The Science Journal of the American Association for Respiratory Care

2009 OPEN FORUM Abstracts

ANALYSIS OF AIRWAY RESISTANCE AND SPUTUM CONSISTENCY FOR PATIENTS SWITCHED FROM HEAT AND MOISTURE EXCHANGER TO HEATED HUMIDIFIER

John S. Emberger, Joel M. Brown, Francis Gott, Melani Murphy; Respiratory Care, Christiana Care Health System, Newark, DE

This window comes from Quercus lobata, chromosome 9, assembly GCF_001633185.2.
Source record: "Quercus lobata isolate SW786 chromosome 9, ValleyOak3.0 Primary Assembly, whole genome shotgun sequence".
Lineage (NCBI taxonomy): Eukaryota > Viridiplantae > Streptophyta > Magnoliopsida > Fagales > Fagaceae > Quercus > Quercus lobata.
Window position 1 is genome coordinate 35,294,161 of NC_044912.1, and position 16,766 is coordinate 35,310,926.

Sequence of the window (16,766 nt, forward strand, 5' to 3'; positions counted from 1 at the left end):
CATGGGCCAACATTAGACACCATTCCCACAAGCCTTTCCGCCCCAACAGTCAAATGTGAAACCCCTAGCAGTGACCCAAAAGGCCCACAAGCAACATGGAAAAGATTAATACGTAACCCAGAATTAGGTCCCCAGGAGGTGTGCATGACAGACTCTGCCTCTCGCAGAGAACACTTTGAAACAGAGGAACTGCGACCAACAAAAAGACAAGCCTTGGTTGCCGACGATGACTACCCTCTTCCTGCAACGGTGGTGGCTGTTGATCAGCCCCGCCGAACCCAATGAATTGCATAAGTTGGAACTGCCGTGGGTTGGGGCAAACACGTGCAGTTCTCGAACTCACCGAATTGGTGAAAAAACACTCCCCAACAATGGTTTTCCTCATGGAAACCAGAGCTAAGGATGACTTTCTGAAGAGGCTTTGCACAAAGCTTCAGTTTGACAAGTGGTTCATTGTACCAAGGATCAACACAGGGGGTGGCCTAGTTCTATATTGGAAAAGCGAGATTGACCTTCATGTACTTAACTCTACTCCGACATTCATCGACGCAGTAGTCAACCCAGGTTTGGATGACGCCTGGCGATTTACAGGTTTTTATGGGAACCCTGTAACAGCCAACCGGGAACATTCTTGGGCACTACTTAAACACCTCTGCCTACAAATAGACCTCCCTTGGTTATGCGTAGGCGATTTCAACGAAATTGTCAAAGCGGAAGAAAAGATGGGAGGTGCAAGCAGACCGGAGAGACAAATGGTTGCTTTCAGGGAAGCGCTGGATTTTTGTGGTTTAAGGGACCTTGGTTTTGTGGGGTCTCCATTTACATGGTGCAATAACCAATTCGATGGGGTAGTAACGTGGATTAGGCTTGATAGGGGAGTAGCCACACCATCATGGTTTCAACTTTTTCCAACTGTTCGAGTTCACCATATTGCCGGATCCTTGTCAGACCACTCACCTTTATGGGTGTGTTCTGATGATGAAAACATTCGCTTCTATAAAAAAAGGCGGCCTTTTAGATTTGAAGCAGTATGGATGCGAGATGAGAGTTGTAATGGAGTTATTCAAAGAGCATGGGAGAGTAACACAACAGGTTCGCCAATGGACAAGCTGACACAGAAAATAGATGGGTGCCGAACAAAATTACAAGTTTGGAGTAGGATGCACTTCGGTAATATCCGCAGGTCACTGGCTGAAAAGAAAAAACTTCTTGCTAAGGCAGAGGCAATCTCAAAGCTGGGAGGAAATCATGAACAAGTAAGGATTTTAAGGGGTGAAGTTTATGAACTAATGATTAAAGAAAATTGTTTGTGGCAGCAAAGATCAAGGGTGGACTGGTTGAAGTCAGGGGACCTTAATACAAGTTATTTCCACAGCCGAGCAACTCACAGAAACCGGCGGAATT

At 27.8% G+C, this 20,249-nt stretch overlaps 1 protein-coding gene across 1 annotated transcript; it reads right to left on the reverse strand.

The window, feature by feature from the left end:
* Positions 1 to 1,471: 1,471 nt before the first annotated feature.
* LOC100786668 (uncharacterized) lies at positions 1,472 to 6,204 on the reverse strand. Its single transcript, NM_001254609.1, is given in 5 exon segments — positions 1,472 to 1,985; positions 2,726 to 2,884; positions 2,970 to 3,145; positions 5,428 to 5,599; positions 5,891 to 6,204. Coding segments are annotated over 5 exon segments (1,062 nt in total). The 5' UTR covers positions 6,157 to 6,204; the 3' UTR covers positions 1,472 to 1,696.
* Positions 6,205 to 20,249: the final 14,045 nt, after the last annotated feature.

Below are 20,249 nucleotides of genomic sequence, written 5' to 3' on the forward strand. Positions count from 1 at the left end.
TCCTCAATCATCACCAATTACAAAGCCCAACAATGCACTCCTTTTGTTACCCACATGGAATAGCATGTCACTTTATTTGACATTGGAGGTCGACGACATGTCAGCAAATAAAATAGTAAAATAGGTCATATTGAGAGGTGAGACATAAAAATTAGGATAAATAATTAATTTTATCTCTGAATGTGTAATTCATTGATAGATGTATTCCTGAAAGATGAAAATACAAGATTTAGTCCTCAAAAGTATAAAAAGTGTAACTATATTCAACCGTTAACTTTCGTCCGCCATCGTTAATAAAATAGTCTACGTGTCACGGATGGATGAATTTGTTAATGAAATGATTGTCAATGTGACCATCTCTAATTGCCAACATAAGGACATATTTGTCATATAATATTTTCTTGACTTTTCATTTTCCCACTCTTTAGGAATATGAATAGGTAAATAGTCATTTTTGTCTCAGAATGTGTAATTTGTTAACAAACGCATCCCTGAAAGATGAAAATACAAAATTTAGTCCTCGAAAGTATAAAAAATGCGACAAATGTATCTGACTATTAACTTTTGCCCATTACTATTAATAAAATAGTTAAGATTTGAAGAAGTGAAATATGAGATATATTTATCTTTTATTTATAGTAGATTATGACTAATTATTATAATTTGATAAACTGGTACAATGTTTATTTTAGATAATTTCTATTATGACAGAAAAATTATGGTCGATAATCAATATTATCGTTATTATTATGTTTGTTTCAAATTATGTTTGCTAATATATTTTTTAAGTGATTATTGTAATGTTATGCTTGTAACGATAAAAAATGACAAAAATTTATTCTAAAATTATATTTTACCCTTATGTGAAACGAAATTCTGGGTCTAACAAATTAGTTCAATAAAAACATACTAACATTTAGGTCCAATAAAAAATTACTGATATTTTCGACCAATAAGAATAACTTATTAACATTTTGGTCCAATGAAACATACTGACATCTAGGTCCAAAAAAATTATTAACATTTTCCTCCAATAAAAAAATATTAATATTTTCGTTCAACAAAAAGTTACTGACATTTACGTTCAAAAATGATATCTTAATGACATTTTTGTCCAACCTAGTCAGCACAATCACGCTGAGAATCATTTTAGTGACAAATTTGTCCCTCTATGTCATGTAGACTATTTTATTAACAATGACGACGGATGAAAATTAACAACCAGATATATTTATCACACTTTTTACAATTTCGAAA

BACKGROUND: We instituted widespread use of heat and moisture exchangers (HME) last year at our hospital. We use criteria published by Branson et. al.1 to determine heated humidifier (HH) versus HME use on mechanically ventilated patients. We replace HME’s three times per week, or PRN for secretions in the HME. The most common criteria for HH is thick secretions for two sequential suctioning events. Several articles have demonstrated a reduced endotracheal tube lumen over time when using HME’s. We wanted to examine Raw and sputum consistency over time, for patients that required a change from HME to HH based on our humidification criteria. METHODS: An IRB approved retrospective evaluation of all mechanically ventilated patients was performed. Data collected included: type of humidification, duration of mechanical ventilation, calculated Raw every 8 hours, documented sputum consistency. RCP’s perform a measurement of Raw every 8 hours, with a plateau manuver. RCP’s document sputum consistency. We included patients that were switched from HME to HH between June 2008 to June 2009. We excluded patients that were only on HME or HH and patients not on a ventilator capable of a square waveform for the Raw measurement. We analyzed Raw over time for up to 5 days on HME (prior to HH use) and up to 5 days on HH after switching from HME. RESULTS: We identified 477 patients who were switched from HME to HH. In the 5 days on HME (prior to switching to HH) there was ±4% variation in Raw. In the 5 days after switching to HH there was variation from +1% to -8% in Raw. See figure for percent change in Raw over time. Thick secretions were documented 33% of the time while patients were on HME, and 53% of the time while patients were on HH. No true documented tube occlusions occurred. CONCLUSIONS: At our hospital we evaluated over 400 patients who were switched from HME to HH based on humidification criteria. We did not observe increased Raw while on HME, even as criteria were met that required a switch to HH. We did not observe increased Raw while on HH despite a higher percentage of patients with thick secretions. Frequency of thick secretions does not appear to correlate with Raw. REFERENCE: 1) Branson RD, Davis K, Campbell RS, Johnson DJ, Porembka DT. Humidification in the intensive care unit. Prospective study of a new protocol utilizing heated humidification and a hygroscopic condenser humidifier. Chest 1993;104(6):1800–1805. Sponsored Research - None

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